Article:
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J Neurosci. 1998 Sep 15;18(18):7047-60.

Identification of a survival-promoting peptide in medium conditioned by oxidatively stressed cell lines of nervous system origin.

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  • 1Department of Neurobiology and Anatomy, Allegheny University of the Health Sciences, Philadelphia, Pennsylvania 19129, USA.

Abstract

A survival-promoting peptide has been purified from medium conditioned by Y79 human retinoblastoma cells and a mouse hippocampal cell line (HN 33.1) exposed to H2O2. A 30 residue synthetic peptide was made on the basis of N-terminal sequences obtained during purification, and it was found to exhibit gel mobility and staining properties similar to the purified molecules. The peptide maintains cells and their processes in vitro for the HN 33.1 cell line treated with H2O2, and in vivo for cortical neurons after lesions of the cerebral cortex. It has weak homology with a fragment of a putative bacterial antigen and, like that molecule, binds IgG. The peptide also contains a motif reminiscent of a critical sequence in the catalytic region of calcineurin-type phosphatases; surprisingly, like several members of this family, the peptide catalyzes the hydrolysis of para-nitrophenylphosphate in the presence of Mn2+. Application of the peptide to one side of bilateral cerebral cortex lesions centered on area 2 in rats results in an increase in IgG immunoreactivity in the vicinity of the lesions 7 d after surgery. Microglia immunopositive for IgG and ED-1 are, however, dramatically reduced around the lesions in the treated hemisphere. Furthermore, pyramidal neurons that would normally shrink, die, or disintegrate were maintained, as determined by MAP2 immunocytochemistry and Nissl staining. These survival effects were often found in both hemispheres. The results suggest that this peptide operates by diffusion to regulate the immune response and thereby rescue neurons that would usually degenerate after cortical lesions. The phosphatase activity of this molecule also suggests the potential for direct neuron survival-promoting effects.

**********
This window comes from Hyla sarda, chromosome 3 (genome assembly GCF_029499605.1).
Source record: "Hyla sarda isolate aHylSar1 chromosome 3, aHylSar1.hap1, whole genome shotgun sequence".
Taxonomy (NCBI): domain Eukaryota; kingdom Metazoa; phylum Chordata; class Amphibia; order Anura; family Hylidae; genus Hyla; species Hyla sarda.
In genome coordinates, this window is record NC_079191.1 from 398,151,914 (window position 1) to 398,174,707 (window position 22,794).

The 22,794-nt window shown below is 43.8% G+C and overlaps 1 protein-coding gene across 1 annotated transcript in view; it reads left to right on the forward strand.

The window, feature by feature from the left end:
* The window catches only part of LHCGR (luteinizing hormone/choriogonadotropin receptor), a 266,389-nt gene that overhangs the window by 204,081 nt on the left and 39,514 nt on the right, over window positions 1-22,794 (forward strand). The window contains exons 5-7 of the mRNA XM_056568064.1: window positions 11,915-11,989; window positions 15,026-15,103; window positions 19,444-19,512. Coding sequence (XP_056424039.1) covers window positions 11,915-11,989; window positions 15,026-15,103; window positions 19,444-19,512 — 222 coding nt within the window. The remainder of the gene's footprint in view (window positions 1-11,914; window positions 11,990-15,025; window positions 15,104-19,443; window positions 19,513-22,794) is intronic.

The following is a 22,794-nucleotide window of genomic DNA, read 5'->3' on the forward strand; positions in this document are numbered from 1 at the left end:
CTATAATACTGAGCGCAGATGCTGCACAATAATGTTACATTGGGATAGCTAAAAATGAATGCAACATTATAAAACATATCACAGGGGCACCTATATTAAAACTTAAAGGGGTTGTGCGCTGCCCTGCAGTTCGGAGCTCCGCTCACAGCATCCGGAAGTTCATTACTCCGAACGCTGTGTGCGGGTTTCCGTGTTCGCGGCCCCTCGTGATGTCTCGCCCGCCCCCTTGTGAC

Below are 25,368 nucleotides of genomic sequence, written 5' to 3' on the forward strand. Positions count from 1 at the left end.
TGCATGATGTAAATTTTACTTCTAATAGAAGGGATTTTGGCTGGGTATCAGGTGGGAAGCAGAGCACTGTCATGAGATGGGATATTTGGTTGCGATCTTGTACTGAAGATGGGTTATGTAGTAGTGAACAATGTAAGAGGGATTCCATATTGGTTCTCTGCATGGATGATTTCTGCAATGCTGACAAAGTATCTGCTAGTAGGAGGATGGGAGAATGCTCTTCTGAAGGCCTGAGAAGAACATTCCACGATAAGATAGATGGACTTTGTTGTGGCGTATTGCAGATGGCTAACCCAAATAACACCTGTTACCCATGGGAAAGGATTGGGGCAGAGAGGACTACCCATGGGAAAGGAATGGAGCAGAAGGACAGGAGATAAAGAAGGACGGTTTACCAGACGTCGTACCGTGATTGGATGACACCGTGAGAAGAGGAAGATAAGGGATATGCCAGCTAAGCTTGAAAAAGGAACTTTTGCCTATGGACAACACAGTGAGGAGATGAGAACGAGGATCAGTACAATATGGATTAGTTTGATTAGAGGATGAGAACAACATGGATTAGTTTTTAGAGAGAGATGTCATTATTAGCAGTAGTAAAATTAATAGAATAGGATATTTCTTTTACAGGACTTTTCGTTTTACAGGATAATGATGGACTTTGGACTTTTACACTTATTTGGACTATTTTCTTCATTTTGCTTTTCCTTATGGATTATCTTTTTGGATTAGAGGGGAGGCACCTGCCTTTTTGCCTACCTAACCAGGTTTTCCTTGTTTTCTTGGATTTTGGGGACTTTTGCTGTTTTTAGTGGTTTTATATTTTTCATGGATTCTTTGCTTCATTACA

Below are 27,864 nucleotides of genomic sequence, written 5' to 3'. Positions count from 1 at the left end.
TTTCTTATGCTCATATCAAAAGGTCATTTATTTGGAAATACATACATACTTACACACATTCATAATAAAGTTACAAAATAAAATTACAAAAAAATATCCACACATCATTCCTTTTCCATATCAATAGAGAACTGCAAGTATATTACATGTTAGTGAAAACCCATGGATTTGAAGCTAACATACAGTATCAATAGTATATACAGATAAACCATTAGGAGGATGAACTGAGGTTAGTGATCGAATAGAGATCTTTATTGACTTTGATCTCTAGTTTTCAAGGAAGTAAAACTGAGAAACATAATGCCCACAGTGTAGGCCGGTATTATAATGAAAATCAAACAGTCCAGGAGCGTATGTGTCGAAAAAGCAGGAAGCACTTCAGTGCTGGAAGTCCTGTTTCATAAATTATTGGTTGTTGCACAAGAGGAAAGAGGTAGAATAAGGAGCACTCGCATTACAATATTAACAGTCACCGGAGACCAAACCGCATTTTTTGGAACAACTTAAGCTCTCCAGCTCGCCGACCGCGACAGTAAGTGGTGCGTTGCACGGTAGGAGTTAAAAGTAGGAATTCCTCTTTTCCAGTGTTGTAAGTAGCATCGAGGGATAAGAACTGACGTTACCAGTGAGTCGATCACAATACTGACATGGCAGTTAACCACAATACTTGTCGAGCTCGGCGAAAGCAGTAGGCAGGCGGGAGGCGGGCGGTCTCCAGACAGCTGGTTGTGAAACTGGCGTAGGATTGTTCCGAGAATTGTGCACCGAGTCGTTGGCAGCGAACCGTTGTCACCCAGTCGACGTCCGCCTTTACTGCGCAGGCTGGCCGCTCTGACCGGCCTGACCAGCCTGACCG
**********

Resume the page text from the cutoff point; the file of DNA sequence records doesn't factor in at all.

PMID:
9736629
[PubMed - indexed for MEDLINE]
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